The Modern Institute are delighted to present an exhibition of new work by Monika Sosnowska, the Polish artist’s first exhibition in Scotland since 2008.
Sosnowska creates minimal architectonic structures that respond to the social, political, and psychological use of space. Her works are influenced by the Socialist construction dominant within former Communist Eastern European states, and inherent to the environment the artist herself grew up in. The stark building style, shaped by politically charged systems, has now become an expression of stagnation, a factor, which Sosnowska rekindles within her work.
Following a line of enquiry that straddles the space between architecture and sculpture, Sosnowska’s practice, is typified by a manipulation of form and function. She utilises architectural constructs that are reminiscent of institutional buildings and spaces – fire exits, stairways, platforms, balustrades — shapes that are uniformly predetermined. Beginning from fabricated replicas of these existing structures, Sosnowska plays with their materiality, pulling and pushing, forcing these forms to collapse, twist, invert and distort. The resultant reconfiguration has misshapen them far beyond use — the space they now occupy dictates their function and autonomy.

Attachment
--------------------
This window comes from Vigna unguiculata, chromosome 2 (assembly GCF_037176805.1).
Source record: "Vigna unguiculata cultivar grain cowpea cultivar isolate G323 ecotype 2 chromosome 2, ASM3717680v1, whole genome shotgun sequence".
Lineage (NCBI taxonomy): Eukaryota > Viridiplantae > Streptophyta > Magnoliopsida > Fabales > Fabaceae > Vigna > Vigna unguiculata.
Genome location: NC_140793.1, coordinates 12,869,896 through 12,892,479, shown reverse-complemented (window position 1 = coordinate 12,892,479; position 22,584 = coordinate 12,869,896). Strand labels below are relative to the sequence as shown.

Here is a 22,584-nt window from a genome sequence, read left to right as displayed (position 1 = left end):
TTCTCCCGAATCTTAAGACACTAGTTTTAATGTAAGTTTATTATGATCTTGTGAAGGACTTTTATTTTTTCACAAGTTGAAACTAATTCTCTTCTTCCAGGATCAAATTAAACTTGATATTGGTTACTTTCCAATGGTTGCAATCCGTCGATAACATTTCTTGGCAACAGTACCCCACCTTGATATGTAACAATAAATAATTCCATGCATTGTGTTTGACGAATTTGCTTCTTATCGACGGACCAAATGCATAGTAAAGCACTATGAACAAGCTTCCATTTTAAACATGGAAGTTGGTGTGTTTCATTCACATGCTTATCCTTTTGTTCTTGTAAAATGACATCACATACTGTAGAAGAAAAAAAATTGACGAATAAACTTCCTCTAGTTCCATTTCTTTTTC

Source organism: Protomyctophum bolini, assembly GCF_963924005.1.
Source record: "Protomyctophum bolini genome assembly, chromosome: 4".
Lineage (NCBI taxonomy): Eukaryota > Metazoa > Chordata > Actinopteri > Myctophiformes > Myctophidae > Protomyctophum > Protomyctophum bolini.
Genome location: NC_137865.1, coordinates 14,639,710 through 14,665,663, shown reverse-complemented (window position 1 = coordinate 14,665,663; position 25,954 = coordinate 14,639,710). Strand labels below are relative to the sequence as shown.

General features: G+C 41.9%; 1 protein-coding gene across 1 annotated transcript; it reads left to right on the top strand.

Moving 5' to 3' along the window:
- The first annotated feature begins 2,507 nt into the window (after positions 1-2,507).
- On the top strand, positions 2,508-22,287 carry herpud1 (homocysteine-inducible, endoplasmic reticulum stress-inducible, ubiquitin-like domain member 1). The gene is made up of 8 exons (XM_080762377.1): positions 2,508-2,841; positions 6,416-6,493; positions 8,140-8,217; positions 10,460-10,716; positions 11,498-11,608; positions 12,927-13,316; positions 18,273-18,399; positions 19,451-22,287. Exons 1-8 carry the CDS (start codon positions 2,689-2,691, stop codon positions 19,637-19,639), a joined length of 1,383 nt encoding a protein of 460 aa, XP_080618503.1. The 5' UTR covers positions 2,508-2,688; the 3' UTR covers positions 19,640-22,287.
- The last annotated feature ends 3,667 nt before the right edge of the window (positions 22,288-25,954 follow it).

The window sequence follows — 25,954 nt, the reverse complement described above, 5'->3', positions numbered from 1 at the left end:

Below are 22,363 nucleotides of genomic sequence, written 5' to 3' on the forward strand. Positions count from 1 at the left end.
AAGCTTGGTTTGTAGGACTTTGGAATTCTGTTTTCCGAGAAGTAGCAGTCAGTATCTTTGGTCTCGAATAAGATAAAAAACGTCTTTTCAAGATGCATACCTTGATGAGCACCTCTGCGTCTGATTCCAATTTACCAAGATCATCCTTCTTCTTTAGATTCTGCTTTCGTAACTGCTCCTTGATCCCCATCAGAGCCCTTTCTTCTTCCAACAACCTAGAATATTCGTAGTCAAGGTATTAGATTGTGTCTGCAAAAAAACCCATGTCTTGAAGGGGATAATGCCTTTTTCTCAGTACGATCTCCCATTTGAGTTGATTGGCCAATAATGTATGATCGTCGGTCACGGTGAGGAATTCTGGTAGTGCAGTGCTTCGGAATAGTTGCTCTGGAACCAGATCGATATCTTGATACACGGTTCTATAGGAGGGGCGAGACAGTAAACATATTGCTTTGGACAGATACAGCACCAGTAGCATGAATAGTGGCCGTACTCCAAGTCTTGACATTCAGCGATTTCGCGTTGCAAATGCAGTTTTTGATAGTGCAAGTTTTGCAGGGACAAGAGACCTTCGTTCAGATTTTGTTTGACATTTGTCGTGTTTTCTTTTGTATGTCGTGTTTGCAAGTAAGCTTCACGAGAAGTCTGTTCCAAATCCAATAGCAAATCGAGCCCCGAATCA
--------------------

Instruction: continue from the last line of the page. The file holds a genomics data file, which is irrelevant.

For her third exhibition at The Modern Institute, Sosnowska will be installing four large-scale sculptures, made from concrete and metal. These individual structures will be placed across the floor of the gallery space, appearing as if single parts of a disparate scene. Two of these works are direct copies of architectural components from the disused Ursus Factory in Warsaw. Founded c.1893, the Ursus factory once produced tractors and other industrial machinery. The factory held a political resonance during the 1970s and 80s when its workers were a main part of the ‘Solidarity Movement’ in Poland. One of Sosnowska’s sculptures replicates the fragment of a ramp from the factory, but is austerely different, coated in black paint; it has been twisted and curled, left discarded on the floor. Another imitates the metal entrance way, but has been squeezed and then expanded, forced into a concertina shape, referencing the zig-zag fire escape stairways as generic architectural tropes.
Stripped of their original function and left in a parasitical state, Sosnowska’s sculptures are lesson in compliance, alluding to the prescribed conformity of the spaces they reference.